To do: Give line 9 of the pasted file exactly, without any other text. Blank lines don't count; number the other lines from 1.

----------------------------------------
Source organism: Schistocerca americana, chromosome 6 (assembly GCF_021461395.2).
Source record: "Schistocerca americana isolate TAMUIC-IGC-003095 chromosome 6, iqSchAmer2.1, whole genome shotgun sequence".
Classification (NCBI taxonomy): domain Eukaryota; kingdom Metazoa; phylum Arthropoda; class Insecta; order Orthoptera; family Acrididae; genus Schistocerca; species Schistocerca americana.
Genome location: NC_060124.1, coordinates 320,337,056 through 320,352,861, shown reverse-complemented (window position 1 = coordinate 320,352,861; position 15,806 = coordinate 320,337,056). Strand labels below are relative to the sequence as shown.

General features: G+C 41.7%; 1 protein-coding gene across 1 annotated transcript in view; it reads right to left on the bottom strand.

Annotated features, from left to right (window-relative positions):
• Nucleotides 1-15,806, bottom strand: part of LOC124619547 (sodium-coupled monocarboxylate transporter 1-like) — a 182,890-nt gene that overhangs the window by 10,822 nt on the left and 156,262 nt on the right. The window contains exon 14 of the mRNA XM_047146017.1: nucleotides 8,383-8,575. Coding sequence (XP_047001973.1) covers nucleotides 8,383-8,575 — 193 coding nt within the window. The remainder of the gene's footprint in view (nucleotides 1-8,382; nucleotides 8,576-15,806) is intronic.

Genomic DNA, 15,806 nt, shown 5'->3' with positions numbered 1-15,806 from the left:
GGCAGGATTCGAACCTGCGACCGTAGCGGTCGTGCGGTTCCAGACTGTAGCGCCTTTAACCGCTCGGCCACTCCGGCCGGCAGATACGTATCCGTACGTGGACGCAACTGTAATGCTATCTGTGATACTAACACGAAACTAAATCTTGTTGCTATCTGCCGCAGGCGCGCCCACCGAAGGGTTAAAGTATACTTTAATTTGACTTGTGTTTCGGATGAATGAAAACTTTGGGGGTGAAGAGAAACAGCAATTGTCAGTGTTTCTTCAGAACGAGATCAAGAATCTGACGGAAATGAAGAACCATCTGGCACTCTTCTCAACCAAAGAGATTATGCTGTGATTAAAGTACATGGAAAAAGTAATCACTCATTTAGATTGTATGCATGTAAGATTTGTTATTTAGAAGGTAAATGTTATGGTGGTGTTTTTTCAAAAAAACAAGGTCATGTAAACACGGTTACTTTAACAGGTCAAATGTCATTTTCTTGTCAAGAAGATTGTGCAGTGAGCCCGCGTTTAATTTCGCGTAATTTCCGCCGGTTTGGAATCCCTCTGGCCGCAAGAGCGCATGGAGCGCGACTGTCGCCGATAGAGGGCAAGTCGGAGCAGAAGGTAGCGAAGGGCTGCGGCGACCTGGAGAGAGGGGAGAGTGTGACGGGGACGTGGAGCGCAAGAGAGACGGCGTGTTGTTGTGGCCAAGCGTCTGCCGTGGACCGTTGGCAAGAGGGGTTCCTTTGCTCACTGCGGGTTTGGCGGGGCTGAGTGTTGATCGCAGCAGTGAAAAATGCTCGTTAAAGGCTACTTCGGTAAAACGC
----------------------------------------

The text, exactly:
GGCAGGATTCGAACCTGCGACCGTAGCGGTCGTGCGGTTCCAGACTGTAGCGCCTTTAACCGCTCGGCCACTCCGGCCGGCAGATACGTATCCGTACGTGGACGCAACTGTAATGCTATCTGTGATACTAACACGAAACTAAATCTTGTTGCTATCTGCCGCAGGCGCGCCCACCGAAGGGTTAAAGTATACTTTAATTTGACTTGTGTTTCGGATGAATGAAAACTTTGGGGGTGAAGAGAAACAGCAATTGTCAGTGTTTCTTCAGAACGAGATCAAGAATCTGACGGAAATGAAGAACCATCTGGCACTCTTCTCAACCAAAGAGATTATGCTGTGATTAAAGTACATGGAAAAAGTAATCACTCATTTAGATTGTATGCATGTAAGATTTGTTATTTAGAAGGTAAATGTTATGGTGGTGTTTTTTCAAAAAAACAAGGTCATGTAAACACGGTTACTTTAACAGGTCAAATGTCATTTTCTTGTCAAGAAGATTGTGCAGTGAGCCCGCGTTTAATTTCGCGTAATTTCCGCCGGTTTGGAATCCCTCTGGCCGCAAGAGCGCATGGAGCGCGACTGTCGCCGATAGAGGGCAAGTCGGAGCAGAAGGTAGCGAAGGGCTGCGGCGACCTGGAGAGAGGGGAGAGTGTGACGGGGACGTGGAGCGCAAGAGAGACGGCGTGTTGTTGTGGCCAAGCGTCTGCCGTGGACCGTTGGCAAGAGGGGTTCCTTTGCTCACTGCGGGTTTGGCGGGGCTGAGTGTTGATCGCAGCAGTGAAAAATGCTCGTTAAAGGCTACTTCGGTAAAACGC